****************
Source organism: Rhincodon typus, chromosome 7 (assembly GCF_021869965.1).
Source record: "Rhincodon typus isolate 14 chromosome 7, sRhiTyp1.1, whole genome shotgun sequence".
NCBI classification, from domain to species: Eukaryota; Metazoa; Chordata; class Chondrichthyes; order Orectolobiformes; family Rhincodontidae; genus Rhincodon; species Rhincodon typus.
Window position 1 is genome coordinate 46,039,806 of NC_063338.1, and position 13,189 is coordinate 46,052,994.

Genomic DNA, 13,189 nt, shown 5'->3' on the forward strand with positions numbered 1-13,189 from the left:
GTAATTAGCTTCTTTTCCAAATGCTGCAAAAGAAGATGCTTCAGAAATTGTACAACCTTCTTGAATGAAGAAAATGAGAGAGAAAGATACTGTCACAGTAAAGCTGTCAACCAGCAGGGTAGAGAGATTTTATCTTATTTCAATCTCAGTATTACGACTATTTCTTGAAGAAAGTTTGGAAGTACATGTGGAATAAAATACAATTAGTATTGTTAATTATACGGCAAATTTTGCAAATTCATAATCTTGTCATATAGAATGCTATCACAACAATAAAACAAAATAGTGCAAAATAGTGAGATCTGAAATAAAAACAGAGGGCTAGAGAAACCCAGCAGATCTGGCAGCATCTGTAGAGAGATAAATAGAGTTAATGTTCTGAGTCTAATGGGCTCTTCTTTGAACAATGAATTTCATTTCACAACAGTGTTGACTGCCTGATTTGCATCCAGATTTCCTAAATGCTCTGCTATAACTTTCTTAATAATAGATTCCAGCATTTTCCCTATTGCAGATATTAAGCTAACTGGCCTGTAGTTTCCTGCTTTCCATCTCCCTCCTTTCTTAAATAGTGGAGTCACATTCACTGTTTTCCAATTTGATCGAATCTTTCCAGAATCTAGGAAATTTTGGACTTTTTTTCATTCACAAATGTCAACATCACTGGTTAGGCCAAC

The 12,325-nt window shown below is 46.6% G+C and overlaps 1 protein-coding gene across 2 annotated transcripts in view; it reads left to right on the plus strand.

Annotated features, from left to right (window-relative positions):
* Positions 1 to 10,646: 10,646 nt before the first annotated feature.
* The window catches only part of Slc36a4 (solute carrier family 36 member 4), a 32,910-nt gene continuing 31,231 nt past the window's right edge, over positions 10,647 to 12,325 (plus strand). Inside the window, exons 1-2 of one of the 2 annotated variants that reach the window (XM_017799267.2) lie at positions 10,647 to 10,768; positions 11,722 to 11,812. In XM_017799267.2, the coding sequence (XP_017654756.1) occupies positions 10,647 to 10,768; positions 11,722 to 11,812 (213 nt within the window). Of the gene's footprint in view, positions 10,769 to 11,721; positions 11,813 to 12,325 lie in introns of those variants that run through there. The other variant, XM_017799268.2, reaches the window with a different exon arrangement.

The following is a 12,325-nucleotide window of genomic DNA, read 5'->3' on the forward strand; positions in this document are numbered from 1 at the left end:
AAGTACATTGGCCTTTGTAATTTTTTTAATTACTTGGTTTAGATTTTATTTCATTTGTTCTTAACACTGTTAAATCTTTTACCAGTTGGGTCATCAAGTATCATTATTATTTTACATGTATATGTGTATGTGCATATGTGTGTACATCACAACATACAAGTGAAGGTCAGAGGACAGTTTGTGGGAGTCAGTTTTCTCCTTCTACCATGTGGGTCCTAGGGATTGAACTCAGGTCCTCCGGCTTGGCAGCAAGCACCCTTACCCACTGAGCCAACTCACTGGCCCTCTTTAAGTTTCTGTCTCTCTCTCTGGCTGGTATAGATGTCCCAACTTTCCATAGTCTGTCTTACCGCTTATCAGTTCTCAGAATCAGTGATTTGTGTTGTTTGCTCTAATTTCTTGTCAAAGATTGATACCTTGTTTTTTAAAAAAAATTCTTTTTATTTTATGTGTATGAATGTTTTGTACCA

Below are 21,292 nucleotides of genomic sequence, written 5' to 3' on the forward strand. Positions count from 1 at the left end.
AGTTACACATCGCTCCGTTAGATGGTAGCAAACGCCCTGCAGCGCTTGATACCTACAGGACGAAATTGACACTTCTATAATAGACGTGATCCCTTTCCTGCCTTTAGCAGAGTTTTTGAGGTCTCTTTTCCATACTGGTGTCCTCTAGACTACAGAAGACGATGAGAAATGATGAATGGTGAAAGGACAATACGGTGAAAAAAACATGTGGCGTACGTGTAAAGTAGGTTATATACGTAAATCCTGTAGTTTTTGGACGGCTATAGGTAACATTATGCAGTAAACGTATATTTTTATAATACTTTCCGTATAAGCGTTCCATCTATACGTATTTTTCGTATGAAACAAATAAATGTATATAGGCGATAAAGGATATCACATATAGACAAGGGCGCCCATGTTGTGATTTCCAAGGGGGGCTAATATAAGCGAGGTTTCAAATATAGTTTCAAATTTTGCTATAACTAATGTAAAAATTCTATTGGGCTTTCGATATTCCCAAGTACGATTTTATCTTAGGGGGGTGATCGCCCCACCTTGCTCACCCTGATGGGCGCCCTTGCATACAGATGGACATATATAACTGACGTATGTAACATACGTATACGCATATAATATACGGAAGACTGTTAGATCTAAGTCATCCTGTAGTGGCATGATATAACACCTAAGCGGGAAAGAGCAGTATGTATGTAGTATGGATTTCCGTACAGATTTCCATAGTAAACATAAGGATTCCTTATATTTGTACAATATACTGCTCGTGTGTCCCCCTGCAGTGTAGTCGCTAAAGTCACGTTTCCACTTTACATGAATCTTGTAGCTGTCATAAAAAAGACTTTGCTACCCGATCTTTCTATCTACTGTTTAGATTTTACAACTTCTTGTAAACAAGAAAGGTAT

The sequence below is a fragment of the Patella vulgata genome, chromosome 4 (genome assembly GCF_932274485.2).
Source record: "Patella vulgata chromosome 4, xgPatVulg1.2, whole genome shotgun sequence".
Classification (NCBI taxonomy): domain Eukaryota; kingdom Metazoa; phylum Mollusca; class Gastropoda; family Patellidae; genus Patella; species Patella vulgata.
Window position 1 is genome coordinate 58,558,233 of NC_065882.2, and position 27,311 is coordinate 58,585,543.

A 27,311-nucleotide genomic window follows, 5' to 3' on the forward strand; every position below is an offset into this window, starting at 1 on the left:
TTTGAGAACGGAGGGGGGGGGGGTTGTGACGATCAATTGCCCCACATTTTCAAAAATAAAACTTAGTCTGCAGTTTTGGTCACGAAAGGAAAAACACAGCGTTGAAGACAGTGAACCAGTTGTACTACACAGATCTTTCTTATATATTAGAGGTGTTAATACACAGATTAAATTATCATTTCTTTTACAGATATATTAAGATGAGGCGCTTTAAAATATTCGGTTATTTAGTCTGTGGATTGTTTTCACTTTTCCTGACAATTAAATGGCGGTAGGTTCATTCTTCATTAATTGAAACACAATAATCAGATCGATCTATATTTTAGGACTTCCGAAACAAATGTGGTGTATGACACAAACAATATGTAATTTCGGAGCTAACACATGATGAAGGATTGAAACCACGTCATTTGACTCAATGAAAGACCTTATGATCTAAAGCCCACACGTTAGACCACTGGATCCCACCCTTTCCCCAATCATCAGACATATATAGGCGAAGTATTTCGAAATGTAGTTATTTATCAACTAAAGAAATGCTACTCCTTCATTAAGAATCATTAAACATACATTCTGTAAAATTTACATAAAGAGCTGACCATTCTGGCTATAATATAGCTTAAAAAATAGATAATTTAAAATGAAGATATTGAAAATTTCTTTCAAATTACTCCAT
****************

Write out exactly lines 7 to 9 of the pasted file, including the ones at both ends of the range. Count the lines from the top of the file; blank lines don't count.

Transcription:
The 12,325-nt window shown below is 46.6% G+C and overlaps 1 protein-coding gene across 2 annotated transcripts in view; it reads left to right on the plus strand.

Annotated features, from left to right (window-relative positions):
* Positions 1 to 10,646: 10,646 nt before the first annotated feature.